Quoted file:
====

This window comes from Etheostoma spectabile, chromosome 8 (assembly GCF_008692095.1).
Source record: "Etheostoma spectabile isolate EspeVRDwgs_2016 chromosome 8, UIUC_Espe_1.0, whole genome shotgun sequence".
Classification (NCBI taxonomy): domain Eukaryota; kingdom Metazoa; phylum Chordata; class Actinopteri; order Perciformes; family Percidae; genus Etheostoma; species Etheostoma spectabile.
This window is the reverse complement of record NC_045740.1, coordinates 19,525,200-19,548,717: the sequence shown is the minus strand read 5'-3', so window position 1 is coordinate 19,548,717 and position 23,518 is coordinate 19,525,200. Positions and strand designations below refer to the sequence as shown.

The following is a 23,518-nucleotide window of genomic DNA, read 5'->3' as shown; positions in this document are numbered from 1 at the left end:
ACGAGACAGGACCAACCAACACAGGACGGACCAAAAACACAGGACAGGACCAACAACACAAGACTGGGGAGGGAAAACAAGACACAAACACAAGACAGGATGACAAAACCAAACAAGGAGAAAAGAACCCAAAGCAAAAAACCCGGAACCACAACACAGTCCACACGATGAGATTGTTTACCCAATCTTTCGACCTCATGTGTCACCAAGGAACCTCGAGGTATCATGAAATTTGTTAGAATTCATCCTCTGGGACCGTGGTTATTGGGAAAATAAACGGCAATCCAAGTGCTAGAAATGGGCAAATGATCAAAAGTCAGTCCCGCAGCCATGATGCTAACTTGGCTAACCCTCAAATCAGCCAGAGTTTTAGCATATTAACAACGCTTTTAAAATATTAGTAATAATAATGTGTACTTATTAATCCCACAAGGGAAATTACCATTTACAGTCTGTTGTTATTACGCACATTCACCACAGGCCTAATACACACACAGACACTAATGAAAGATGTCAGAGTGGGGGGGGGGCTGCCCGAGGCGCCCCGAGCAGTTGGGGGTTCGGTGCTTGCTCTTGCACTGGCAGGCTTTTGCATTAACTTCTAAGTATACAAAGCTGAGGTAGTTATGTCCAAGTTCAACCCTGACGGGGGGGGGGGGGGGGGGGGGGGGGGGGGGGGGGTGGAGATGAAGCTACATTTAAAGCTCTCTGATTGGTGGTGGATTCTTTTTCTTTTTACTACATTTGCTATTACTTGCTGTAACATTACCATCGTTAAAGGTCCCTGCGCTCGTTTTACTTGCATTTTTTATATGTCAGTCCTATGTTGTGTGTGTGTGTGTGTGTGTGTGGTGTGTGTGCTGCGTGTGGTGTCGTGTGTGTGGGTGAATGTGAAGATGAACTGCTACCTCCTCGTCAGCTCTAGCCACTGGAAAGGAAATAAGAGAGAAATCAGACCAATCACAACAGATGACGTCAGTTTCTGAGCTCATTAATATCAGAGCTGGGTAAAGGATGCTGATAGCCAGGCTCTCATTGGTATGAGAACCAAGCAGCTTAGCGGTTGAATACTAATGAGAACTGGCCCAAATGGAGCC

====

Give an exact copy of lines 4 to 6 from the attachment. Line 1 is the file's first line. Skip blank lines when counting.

This window is the reverse complement of record NC_045740.1, coordinates 19,525,200-19,548,717: the sequence shown is the minus strand read 5'-3', so window position 1 is coordinate 19,548,717 and position 23,518 is coordinate 19,525,200. Positions and strand designations below refer to the sequence as shown.

The following is a 23,518-nucleotide window of genomic DNA, read 5'->3' as shown; positions in this document are numbered from 1 at the left end:
ACGAGACAGGACCAACCAACACAGGACGGACCAAAAACACAGGACAGGACCAACAACACAAGACTGGGGAGGGAAAACAAGACACAAACACAAGACAGGATGACAAAACCAAACAAGGAGAAAAGAACCCAAAGCAAAAAACCCGGAACCACAACACAGTCCACACGATGAGATTGTTTACCCAATCTTTCGACCTCATGTGTCACCAAGGAACCTCGAGGTATCATGAAATTTGTTAGAATTCATCCTCTGGGACCGTGGTTATTGGGAAAATAAACGGCAATCCAAGTGCTAGAAATGGGCAAATGATCAAAAGTCAGTCCCGCAGCCATGATGCTAACTTGGCTAACCCTCAAATCAGCCAGAGTTTTAGCATATTAACAACGCTTTTAAAATATTAGTAATAATAATGTGTACTTATTAATCCCACAAGGGAAATTACCATTTACAGTCTGTTGTTATTACGCACATTCACCACAGGCCTAATACACACACAGACACTAATGAAAGATGTCAGAGTGGGGGGGGGGCTGCCCGAGGCGCCCCGAGCAGTTGGGGGTTCGGTGCTTGCTCTTGCACTGGCAGGCTTTTGCATTAACTTCTAAGTATACAAAGCTGAGGTAGTTATGTCCAAGTTCAACCCTGACGGGGGGGGGGGGGGGGGGGGGGGGGGGGGGGGGGTGGAGATGAAGCTACATTTAAAGCTCTCTGATTGGTGGTGGATTCTTTTTCTTTTTACTACATTTGCTATTACTTGCTGTAACATTACCATCGTTAAAGGTCCCTGCGCTCGTTTTACTTGCATTTTTTATATGTCAGTCCTATGTTGTGTGTGTGTGTGTGTGTGTGTGGTGTGTGTGCTGCGTGTGGTGTCGTGTGTGTGGGTGAATGTGAAGATGAACTGCTACCTCCTCGTCAGCTCTAGCCACTGGAAAGGAAATAAGAGAGAAATCAGACCAATCACAACAGATGACGTCAGTTTCTGAGCTCATTAATATCAGAGCTGGGTAAAGGATGCTGATAGCCAGGCTCTCATTGGTATGAGAACCAAGCAGCTTAGCGGTTGAATACTAATGAGAACTGGCCCAAATGGAGCC